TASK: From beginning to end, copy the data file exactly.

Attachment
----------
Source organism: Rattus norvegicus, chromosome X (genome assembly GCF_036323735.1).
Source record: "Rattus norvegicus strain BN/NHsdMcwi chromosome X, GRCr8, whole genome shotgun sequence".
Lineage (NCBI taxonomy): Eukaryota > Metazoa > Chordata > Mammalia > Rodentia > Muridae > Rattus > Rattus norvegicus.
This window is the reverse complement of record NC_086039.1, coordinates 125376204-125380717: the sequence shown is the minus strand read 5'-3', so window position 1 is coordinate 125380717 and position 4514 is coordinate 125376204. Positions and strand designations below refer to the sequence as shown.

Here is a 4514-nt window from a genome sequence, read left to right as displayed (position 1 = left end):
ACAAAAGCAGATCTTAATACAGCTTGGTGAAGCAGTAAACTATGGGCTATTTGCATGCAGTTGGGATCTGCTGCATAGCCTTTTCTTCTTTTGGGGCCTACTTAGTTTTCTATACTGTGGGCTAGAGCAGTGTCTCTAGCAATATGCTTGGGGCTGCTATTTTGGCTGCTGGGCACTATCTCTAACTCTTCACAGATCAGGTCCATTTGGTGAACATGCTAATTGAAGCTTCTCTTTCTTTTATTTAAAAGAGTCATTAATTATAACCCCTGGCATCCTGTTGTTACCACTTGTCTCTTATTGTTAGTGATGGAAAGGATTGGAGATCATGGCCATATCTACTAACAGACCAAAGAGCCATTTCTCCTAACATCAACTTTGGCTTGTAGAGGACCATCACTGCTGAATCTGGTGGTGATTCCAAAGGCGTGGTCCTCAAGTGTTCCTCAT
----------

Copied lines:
Source organism: Rattus norvegicus, chromosome X (genome assembly GCF_036323735.1).
Source record: "Rattus norvegicus strain BN/NHsdMcwi chromosome X, GRCr8, whole genome shotgun sequence".
Lineage (NCBI taxonomy): Eukaryota > Metazoa > Chordata > Mammalia > Rodentia > Muridae > Rattus > Rattus norvegicus.
This window is the reverse complement of record NC_086039.1, coordinates 125376204-125380717: the sequence shown is the minus strand read 5'-3', so window position 1 is coordinate 125380717 and position 4514 is coordinate 125376204. Positions and strand designations below refer to the sequence as shown.

Here is a 4514-nt window from a genome sequence, read left to right as displayed (position 1 = left end):
ACAAAAGCAGATCTTAATACAGCTTGGTGAAGCAGTAAACTATGGGCTATTTGCATGCAGTTGGGATCTGCTGCATAGCCTTTTCTTCTTTTGGGGCCTACTTAGTTTTCTATACTGTGGGCTAGAGCAGTGTCTCTAGCAATATGCTTGGGGCTGCTATTTTGGCTGCTGGGCACTATCTCTAACTCTTCACAGATCAGGTCCATTTGGTGAACATGCTAATTGAAGCTTCTCTTTCTTTTATTTAAAAGAGTCATTAATTATAACCCCTGGCATCCTGTTGTTACCACTTGTCTCTTATTGTTAGTGATGGAAAGGATTGGAGATCATGGCCATATCTACTAACAGACCAAAGAGCCATTTCTCCTAACATCAACTTTGGCTTGTAGAGGACCATCACTGCTGAATCTGGTGGTGATTCCAAAGGCGTGGTCCTCAAGTGTTCCTCAT